Harkness, Law School's Loker, Gets Facelift

Sarah M.J. Welch

Law School students come and go from the newly-renovated Harkness Commons, their social space equivalent to Loker Commons, yesterday afternoon. Summertime renovations included an expanded lounge and new furniture.

Returning Harvard Law School students are buzzing about the $12 million transformation of their dark, unfriendly student center into a bright, welcoming social space.

The Law School hired Tsoi/Kobus & Associates, a Cambridge-based architecture firm, to renovate Harkness Commons over the summer.

The improvements to The Hark, as it is commonly called, include an expanded lounge and dining room, as well as new furnishings like leather chairs and restaurant-style booths.

“Everyone that I ran into at the beginning of the first week was like, ‘Have you seen The Hark yet? It’s unbelievable,’” said second-year student Krista H. Carver.

The Hark was intended to serve as a student center when architect Walter Gropius designed the two-story building in his trademark “function-over-form” Bauhaus style of architecture in the 1950s.

But students and administrators have said for years that the building’s sparse lighting, low ceilings and outdated décor actually discourage studying and socializing.

Law School Dean Elena Kagan said the majority of the $12 million went toward “deferred maintenance” because the building had been neglected over the years.

“It was terribly run-down, it was very dark, it was dingy,” Kagan said. “You went into The Hark and the first thing you thought was, ‘How can I get out again?’”

Kagan, who has described the former Hark as “an above-ground tunnel for light-allergic people,” said the basic structure of the building was retained but that the entire interior was redesigned.

She said the firm strove to preserve the building’s distinctive Bauhaus style, including a prominent ramp that leads up to the second floor.

“We basically did not knock down walls; we kept the essential structure of the building in tact. But beyond that, we really redid everything,” Kagan said.

The Hark now features a plasma screen for Law School announcements, student mailbox cubbies, an elevator, wooden floors, and up-to-date electrical, mechanical, audio-visual and air conditioning systems.

The sole student representative on the Physical Planning Committee, second-year student Molly M. Dunham, said students have embraced the new Hark as a “more relaxed alternative to the library.”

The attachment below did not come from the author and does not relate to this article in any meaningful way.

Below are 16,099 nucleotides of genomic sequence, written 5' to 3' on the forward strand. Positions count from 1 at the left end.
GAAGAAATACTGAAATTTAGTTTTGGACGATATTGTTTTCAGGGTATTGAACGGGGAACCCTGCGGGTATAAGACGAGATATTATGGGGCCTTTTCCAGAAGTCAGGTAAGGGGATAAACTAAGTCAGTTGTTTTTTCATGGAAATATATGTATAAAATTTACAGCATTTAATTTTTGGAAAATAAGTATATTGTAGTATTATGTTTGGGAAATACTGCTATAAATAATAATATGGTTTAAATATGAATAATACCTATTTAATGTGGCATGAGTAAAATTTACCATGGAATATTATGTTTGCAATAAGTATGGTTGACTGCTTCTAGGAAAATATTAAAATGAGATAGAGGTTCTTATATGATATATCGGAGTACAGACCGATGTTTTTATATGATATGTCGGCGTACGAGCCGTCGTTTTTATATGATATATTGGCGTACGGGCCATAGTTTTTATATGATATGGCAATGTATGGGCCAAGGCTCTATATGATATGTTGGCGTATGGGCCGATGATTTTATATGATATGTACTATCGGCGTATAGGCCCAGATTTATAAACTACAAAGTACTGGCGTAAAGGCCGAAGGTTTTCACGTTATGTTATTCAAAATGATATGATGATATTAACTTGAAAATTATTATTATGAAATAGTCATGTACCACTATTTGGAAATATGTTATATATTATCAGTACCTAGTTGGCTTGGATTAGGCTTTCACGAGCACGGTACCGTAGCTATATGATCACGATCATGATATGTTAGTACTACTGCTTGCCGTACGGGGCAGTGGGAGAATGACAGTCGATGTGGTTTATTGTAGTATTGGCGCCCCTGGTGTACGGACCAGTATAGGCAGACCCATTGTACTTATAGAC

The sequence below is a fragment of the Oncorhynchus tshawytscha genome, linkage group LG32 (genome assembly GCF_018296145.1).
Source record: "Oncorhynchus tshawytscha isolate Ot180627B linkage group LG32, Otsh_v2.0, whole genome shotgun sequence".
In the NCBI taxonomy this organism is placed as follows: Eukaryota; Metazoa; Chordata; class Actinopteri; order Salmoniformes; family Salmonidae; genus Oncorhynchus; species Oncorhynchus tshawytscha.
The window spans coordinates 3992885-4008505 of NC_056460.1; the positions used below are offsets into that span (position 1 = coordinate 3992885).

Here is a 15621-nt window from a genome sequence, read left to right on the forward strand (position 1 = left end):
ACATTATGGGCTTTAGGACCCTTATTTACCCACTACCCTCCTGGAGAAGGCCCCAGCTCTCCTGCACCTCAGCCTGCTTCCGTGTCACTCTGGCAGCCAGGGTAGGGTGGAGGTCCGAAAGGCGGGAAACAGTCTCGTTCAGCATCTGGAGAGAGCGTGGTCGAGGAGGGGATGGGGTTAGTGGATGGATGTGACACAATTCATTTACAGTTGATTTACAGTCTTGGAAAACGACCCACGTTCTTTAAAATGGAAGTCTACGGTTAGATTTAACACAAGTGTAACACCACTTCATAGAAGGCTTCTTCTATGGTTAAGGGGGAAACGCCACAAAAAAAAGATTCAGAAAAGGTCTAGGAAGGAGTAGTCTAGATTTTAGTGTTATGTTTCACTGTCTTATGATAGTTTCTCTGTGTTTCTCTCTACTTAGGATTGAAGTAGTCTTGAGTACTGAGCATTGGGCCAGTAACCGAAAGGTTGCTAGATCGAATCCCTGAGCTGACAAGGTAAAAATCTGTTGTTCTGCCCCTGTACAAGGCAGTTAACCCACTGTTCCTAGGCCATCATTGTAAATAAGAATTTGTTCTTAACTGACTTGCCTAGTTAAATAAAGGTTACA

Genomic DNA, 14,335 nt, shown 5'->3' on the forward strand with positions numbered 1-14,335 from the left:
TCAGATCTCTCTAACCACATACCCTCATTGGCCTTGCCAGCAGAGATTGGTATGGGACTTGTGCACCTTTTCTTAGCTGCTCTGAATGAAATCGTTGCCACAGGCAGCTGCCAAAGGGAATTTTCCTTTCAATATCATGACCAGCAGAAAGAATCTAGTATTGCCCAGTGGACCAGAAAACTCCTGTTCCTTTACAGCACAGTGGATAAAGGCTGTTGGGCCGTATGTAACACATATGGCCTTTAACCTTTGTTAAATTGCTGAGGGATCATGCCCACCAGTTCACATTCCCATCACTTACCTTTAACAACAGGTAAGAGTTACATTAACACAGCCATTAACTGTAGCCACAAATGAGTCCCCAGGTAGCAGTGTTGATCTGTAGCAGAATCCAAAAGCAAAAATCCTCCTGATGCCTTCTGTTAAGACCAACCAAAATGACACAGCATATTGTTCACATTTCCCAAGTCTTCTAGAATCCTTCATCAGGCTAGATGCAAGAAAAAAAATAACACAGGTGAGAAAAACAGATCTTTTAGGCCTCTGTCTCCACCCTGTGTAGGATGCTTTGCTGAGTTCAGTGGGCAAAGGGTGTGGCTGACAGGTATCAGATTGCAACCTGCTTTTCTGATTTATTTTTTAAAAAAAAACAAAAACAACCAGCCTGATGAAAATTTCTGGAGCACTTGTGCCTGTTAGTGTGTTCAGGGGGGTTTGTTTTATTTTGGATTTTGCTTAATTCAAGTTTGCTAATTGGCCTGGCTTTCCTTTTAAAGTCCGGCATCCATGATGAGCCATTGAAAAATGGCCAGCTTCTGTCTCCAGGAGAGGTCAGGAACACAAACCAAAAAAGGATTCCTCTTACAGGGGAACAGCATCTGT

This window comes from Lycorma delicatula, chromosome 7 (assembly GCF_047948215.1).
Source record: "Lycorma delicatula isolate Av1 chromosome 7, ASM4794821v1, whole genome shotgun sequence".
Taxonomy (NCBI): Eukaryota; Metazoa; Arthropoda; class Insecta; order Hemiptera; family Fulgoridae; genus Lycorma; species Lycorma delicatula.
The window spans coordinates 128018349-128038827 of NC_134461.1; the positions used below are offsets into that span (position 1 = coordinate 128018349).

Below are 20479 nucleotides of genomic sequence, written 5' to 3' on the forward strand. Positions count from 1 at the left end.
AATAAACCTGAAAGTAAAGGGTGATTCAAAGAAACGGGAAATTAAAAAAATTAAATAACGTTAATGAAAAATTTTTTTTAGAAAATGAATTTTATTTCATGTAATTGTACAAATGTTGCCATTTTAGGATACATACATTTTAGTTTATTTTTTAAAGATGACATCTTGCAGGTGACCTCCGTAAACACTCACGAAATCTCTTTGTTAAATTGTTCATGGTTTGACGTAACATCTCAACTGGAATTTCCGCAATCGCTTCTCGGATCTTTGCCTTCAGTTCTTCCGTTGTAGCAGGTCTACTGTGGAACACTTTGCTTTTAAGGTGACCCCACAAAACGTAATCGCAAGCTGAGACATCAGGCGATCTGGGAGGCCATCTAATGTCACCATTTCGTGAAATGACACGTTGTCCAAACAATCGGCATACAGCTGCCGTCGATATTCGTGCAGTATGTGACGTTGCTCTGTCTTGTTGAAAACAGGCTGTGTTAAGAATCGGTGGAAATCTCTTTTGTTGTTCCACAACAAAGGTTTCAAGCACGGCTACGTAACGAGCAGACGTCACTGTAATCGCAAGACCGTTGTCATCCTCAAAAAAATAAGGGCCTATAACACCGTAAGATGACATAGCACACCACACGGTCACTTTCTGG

The major complaint she has heard is the removal of a foosball table. There has also been some “grumbling” about the downsized first-floor branch of The Coop and some faculty members were reportedly upset that their second-floor dining room had been taken away.

Dunham said parts of The Hark may eventually be converted to different uses. Last month, Robert A.M. Stern of Stern Architects, which will oversee the long-term development project at the Law School, said he hopes to incorporate the student center into a larger campus center.

Students interviewed on Monday afternoon searched for superlatives to describe the new student center.

“I think the new Hark is fabulous,” said third-year Law School student Julie L. Black. “I think it’s a place where you actually want to sit with friends and talk or you want to do work because it’s so much more enjoyable to be here.”

Matt D. Cooper, a second-year student who was reading on the new eastern patio, said The Hark is “a lot more conducive to both studying and socializing.”

Cooper said students only had three rooms in the library and one small lounge in which to meet last year. Now, he said, there are more spaces for group study.

During the summer of 2003, the Law School created a small patio outside of the entrance to The Hark. This summer, another patio on the eastern side of the building was constructed and the surrounding area was landscaped.

Food services manager Jim C. Gorzinski said there have been long lines during peak hours at The Hark’s snack counter and cafeteria since the beginning of the year.

With all of the physical changes to The Hark, Black said she thought she even noticed a difference in the cafeteria cuisine.

“I think the food is the same,” Black said, “but the place is so much nicer that it makes the food taste better.”

—Staff writer Andrew C. Esensten can be reached at esenst@fas.harvard.edu.